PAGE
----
In the progress of the division of labour, the employment of the far greater part of those who live by labour, that is, of the great body of the people, comes to be confined to a few very simple operations, frequently to one or two…The man whose whole life is spent in performing a few simple operations, of which the effects are perhaps always the same, or very nearly the same…naturally loses, therefore, the habit of such exertion, and generally becomes as stupid and ignorant as it is possible for a human creature to become…The uniformity of his stationary life naturally corrupts the courage of his mind.”
Now, one must remember that Smith was writing in the 1770s, and “stupid” was not a pejorative in the way used today. What Smith was saying is that a market in which people only work in mechanized ways can dull the mind into a stupor and corrupt what otherwise would be a thoughtful, sentimental life  - the necessarily inventive life of premodernism – into a life of monotony.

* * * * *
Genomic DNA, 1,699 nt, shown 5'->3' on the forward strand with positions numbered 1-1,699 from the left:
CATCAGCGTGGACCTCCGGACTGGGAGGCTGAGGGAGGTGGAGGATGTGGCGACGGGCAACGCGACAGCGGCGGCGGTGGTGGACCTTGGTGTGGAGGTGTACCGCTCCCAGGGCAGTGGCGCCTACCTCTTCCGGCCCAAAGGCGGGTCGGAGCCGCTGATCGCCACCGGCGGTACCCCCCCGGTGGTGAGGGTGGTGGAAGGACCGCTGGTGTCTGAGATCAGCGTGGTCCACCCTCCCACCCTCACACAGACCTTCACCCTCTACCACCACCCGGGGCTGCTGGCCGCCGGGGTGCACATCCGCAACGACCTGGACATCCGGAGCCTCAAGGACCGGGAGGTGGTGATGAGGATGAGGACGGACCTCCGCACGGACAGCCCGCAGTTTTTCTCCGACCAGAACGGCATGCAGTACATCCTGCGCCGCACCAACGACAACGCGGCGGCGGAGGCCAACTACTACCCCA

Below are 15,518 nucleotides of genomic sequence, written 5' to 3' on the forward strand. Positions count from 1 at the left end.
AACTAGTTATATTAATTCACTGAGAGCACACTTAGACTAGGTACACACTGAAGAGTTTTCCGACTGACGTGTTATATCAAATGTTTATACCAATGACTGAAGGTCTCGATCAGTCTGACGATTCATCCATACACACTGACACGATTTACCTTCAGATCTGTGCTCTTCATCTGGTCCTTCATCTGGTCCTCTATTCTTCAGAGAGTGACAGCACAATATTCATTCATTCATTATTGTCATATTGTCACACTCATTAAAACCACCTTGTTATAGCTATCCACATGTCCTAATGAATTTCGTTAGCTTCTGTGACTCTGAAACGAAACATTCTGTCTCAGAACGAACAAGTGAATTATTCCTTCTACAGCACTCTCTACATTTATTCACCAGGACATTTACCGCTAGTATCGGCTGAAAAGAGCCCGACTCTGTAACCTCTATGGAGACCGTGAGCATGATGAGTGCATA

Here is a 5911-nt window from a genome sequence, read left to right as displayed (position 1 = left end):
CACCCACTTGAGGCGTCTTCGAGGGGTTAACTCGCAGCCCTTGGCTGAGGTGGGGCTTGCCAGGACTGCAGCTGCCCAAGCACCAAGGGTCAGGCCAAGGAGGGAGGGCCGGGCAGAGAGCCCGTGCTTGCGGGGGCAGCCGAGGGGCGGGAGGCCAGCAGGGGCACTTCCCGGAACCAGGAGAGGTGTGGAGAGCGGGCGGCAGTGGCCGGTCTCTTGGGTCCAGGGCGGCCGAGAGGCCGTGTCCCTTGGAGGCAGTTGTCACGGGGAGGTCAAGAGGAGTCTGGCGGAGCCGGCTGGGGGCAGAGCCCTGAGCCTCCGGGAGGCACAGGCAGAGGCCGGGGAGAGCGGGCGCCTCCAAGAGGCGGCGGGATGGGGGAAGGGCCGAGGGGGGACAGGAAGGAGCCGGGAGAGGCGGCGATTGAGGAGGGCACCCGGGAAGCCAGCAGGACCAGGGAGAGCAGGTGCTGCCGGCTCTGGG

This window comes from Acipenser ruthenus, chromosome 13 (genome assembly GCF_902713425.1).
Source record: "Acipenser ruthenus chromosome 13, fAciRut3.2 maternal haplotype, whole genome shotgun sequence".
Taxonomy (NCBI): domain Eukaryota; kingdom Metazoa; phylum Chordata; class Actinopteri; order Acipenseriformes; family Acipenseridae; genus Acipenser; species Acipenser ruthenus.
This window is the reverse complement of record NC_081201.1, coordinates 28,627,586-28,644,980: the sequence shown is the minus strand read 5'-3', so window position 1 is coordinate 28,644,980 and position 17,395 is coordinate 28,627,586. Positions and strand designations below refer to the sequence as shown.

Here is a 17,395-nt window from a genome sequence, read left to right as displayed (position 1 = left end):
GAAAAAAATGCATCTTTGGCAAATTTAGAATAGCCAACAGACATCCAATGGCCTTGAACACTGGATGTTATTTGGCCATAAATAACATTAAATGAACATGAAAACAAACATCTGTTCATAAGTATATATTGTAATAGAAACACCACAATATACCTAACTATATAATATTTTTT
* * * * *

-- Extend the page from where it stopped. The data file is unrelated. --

In Leisure: The Basis of Culture, Joseof Pieper, described the fundamental importance leisure played to human well-being historically. …
… “Premodern man danced, and made merry, and in the process formed community.
perception of idle time, leisure is a deeply spiritual and affirmative human tradition that stood in opposition to “useful work” as a means constructed towards an end. Pieper admonished that “the cultus, now as in the distant past, is the primary source of man’s freedom, independence, and immunity within society. Suppress that last sphere of freedom, and freedom itself, and all our liberties, will in the end vanish into thin air.”
James Padilioni has written a thoughtful article.  I have some reservations about some of it, especially in relation to Adam Smith.
It is half-a-step too far to say that that the “elevation of the market [is] a hallmark of human progress”.